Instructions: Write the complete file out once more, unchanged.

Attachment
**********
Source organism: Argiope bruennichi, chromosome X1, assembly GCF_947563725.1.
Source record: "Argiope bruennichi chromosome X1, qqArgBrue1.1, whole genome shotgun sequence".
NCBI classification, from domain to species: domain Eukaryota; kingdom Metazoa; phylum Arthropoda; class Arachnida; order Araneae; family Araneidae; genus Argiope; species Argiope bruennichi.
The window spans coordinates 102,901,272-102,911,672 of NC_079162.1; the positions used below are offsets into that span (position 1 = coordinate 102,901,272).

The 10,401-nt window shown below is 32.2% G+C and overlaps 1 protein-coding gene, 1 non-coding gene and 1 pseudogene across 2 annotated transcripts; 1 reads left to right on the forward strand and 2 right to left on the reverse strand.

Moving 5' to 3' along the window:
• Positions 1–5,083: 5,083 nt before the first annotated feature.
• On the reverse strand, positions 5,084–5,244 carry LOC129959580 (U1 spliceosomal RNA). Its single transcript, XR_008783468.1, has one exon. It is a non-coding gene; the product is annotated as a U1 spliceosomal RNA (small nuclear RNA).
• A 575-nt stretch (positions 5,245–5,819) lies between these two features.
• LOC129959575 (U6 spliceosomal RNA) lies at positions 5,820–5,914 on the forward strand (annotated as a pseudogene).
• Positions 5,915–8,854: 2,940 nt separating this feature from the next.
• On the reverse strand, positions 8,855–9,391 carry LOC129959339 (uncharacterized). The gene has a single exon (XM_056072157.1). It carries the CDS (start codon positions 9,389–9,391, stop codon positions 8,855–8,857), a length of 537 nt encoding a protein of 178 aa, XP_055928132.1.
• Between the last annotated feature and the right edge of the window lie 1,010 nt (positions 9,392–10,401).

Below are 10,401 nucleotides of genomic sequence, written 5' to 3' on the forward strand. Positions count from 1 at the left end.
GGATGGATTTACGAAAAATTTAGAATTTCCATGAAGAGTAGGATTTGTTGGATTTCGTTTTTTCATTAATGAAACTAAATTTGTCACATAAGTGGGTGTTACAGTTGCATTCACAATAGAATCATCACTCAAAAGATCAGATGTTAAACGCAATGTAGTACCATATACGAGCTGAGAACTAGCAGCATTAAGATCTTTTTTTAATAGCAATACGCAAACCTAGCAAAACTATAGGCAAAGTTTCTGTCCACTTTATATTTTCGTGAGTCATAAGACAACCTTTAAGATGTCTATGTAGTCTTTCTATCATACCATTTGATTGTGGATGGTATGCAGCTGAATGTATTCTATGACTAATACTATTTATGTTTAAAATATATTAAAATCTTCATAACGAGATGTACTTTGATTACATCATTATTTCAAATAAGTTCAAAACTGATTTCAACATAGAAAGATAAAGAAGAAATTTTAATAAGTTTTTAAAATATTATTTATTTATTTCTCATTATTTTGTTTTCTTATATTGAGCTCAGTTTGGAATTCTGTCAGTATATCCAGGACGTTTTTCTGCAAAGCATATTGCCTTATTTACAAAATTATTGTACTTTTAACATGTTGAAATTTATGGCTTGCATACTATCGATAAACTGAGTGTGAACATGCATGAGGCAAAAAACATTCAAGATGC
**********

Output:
Source organism: Argiope bruennichi, chromosome X1, assembly GCF_947563725.1.
Source record: "Argiope bruennichi chromosome X1, qqArgBrue1.1, whole genome shotgun sequence".
NCBI classification, from domain to species: domain Eukaryota; kingdom Metazoa; phylum Arthropoda; class Arachnida; order Araneae; family Araneidae; genus Argiope; species Argiope bruennichi.
The window spans coordinates 102,901,272-102,911,672 of NC_079162.1; the positions used below are offsets into that span (position 1 = coordinate 102,901,272).

The 10,401-nt window shown below is 32.2% G+C and overlaps 1 protein-coding gene, 1 non-coding gene and 1 pseudogene across 2 annotated transcripts; 1 reads left to right on the forward strand and 2 right to left on the reverse strand.

Moving 5' to 3' along the window:
• Positions 1–5,083: 5,083 nt before the first annotated feature.
• On the reverse strand, positions 5,084–5,244 carry LOC129959580 (U1 spliceosomal RNA). Its single transcript, XR_008783468.1, has one exon. It is a non-coding gene; the product is annotated as a U1 spliceosomal RNA (small nuclear RNA).
• A 575-nt stretch (positions 5,245–5,819) lies between these two features.
• LOC129959575 (U6 spliceosomal RNA) lies at positions 5,820–5,914 on the forward strand (annotated as a pseudogene).
• Positions 5,915–8,854: 2,940 nt separating this feature from the next.
• On the reverse strand, positions 8,855–9,391 carry LOC129959339 (uncharacterized). The gene has a single exon (XM_056072157.1). It carries the CDS (start codon positions 9,389–9,391, stop codon positions 8,855–8,857), a length of 537 nt encoding a protein of 178 aa, XP_055928132.1.
• Between the last annotated feature and the right edge of the window lie 1,010 nt (positions 9,392–10,401).

Below are 10,401 nucleotides of genomic sequence, written 5' to 3' on the forward strand. Positions count from 1 at the left end.
GGATGGATTTACGAAAAATTTAGAATTTCCATGAAGAGTAGGATTTGTTGGATTTCGTTTTTTCATTAATGAAACTAAATTTGTCACATAAGTGGGTGTTACAGTTGCATTCACAATAGAATCATCACTCAAAAGATCAGATGTTAAACGCAATGTAGTACCATATACGAGCTGAGAACTAGCAGCATTAAGATCTTTTTTTAATAGCAATACGCAAACCTAGCAAAACTATAGGCAAAGTTTCTGTCCACTTTATATTTTCGTGAGTCATAAGACAACCTTTAAGATGTCTATGTAGTCTTTCTATCATACCATTTGATTGTGGATGGTATGCAGCTGAATGTATTCTATGACTAATACTATTTATGTTTAAAATATATTAAAATCTTCATAACGAGATGTACTTTGATTACATCATTATTTCAAATAAGTTCAAAACTGATTTCAACATAGAAAGATAAAGAAGAAATTTTAATAAGTTTTTAAAATATTATTTATTTATTTCTCATTATTTTGTTTTCTTATATTGAGCTCAGTTTGGAATTCTGTCAGTATATCCAGGACGTTTTTCTGCAAAGCATATTGCCTTATTTACAAAATTATTGTACTTTTAACATGTTGAAATTTATGGCTTGCATACTATCGATAAACTGAGTGTGAACATGCATGAGGCAAAAAACATTCAAGATGC